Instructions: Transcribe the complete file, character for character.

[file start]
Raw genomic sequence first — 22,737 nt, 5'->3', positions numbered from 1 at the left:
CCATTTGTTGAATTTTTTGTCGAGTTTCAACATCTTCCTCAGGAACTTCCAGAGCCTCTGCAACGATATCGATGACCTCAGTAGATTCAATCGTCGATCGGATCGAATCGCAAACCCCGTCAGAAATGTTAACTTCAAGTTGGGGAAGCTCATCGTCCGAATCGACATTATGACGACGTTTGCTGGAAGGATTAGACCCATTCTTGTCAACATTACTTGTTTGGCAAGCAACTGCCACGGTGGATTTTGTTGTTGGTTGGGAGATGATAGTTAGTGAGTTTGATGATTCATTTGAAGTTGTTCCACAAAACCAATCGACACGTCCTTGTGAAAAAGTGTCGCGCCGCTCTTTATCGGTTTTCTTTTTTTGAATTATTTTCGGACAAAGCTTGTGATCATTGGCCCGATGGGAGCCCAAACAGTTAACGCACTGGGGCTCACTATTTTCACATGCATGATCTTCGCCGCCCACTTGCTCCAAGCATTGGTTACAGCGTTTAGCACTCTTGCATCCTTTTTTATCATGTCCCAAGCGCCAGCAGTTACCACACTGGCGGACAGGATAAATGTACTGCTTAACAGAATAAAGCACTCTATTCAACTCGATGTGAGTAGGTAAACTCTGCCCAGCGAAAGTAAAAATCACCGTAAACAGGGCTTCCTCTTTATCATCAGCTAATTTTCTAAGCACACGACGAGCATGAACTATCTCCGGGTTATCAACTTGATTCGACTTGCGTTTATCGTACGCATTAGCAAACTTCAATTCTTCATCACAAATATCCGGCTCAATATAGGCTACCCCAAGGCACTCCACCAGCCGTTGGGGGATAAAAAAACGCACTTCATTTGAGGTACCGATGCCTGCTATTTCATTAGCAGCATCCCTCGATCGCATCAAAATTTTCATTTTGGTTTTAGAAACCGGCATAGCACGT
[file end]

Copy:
Raw genomic sequence first — 22,737 nt, 5'->3', positions numbered from 1 at the left:
CCATTTGTTGAATTTTTTGTCGAGTTTCAACATCTTCCTCAGGAACTTCCAGAGCCTCTGCAACGATATCGATGACCTCAGTAGATTCAATCGTCGATCGGATCGAATCGCAAACCCCGTCAGAAATGTTAACTTCAAGTTGGGGAAGCTCATCGTCCGAATCGACATTATGACGACGTTTGCTGGAAGGATTAGACCCATTCTTGTCAACATTACTTGTTTGGCAAGCAACTGCCACGGTGGATTTTGTTGTTGGTTGGGAGATGATAGTTAGTGAGTTTGATGATTCATTTGAAGTTGTTCCACAAAACCAATCGACACGTCCTTGTGAAAAAGTGTCGCGCCGCTCTTTATCGGTTTTCTTTTTTTGAATTATTTTCGGACAAAGCTTGTGATCATTGGCCCGATGGGAGCCCAAACAGTTAACGCACTGGGGCTCACTATTTTCACATGCATGATCTTCGCCGCCCACTTGCTCCAAGCATTGGTTACAGCGTTTAGCACTCTTGCATCCTTTTTTATCATGTCCCAAGCGCCAGCAGTTACCACACTGGCGGACAGGATAAATGTACTGCTTAACAGAATAAAGCACTCTATTCAACTCGATGTGAGTAGGTAAACTCTGCCCAGCGAAAGTAAAAATCACCGTAAACAGGGCTTCCTCTTTATCATCAGCTAATTTTCTAAGCACACGACGAGCATGAACTATCTCCGGGTTATCAACTTGATTCGACTTGCGTTTATCGTACGCATTAGCAAACTTCAATTCTTCATCACAAATATCCGGCTCAATATAGGCTACCCCAAGGCACTCCACCAGCCGTTGGGGGATAAAAAAACGCACTTCATTTGAGGTACCGATGCCTGCTATTTCATTAGCAGCATCCCTCGATCGCATCAAAATTTTCATTTTGGTTTTAGAAACCGGCATAGCACGT